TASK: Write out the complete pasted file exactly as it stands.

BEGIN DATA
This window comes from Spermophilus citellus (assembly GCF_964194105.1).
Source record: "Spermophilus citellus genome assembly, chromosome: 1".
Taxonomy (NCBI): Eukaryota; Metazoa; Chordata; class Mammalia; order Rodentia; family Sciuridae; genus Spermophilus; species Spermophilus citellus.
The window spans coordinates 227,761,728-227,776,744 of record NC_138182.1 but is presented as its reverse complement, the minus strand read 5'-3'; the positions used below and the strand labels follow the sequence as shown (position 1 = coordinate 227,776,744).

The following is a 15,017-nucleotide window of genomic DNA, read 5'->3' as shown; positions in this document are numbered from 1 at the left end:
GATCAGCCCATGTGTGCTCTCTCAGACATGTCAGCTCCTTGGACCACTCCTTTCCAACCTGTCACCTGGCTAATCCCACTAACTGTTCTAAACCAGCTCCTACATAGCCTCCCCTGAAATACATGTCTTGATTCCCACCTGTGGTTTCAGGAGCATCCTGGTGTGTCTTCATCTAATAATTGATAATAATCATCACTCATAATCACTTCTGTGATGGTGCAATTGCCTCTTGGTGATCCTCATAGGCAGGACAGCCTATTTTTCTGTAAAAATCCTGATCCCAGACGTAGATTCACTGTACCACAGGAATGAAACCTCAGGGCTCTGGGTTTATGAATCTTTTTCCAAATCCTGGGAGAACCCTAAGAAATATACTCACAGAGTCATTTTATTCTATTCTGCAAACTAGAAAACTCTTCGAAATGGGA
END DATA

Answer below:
This window comes from Spermophilus citellus (assembly GCF_964194105.1).
Source record: "Spermophilus citellus genome assembly, chromosome: 1".
Taxonomy (NCBI): Eukaryota; Metazoa; Chordata; class Mammalia; order Rodentia; family Sciuridae; genus Spermophilus; species Spermophilus citellus.
The window spans coordinates 227,761,728-227,776,744 of record NC_138182.1 but is presented as its reverse complement, the minus strand read 5'-3'; the positions used below and the strand labels follow the sequence as shown (position 1 = coordinate 227,776,744).

The following is a 15,017-nucleotide window of genomic DNA, read 5'->3' as shown; positions in this document are numbered from 1 at the left end:
GATCAGCCCATGTGTGCTCTCTCAGACATGTCAGCTCCTTGGACCACTCCTTTCCAACCTGTCACCTGGCTAATCCCACTAACTGTTCTAAACCAGCTCCTACATAGCCTCCCCTGAAATACATGTCTTGATTCCCACCTGTGGTTTCAGGAGCATCCTGGTGTGTCTTCATCTAATAATTGATAATAATCATCACTCATAATCACTTCTGTGATGGTGCAATTGCCTCTTGGTGATCCTCATAGGCAGGACAGCCTATTTTTCTGTAAAAATCCTGATCCCAGACGTAGATTCACTGTACCACAGGAATGAAACCTCAGGGCTCTGGGTTTATGAATCTTTTTCCAAATCCTGGGAGAACCCTAAGAAATATACTCACAGAGTCATTTTATTCTATTCTGCAAACTAGAAAACTCTTCGAAATGGGA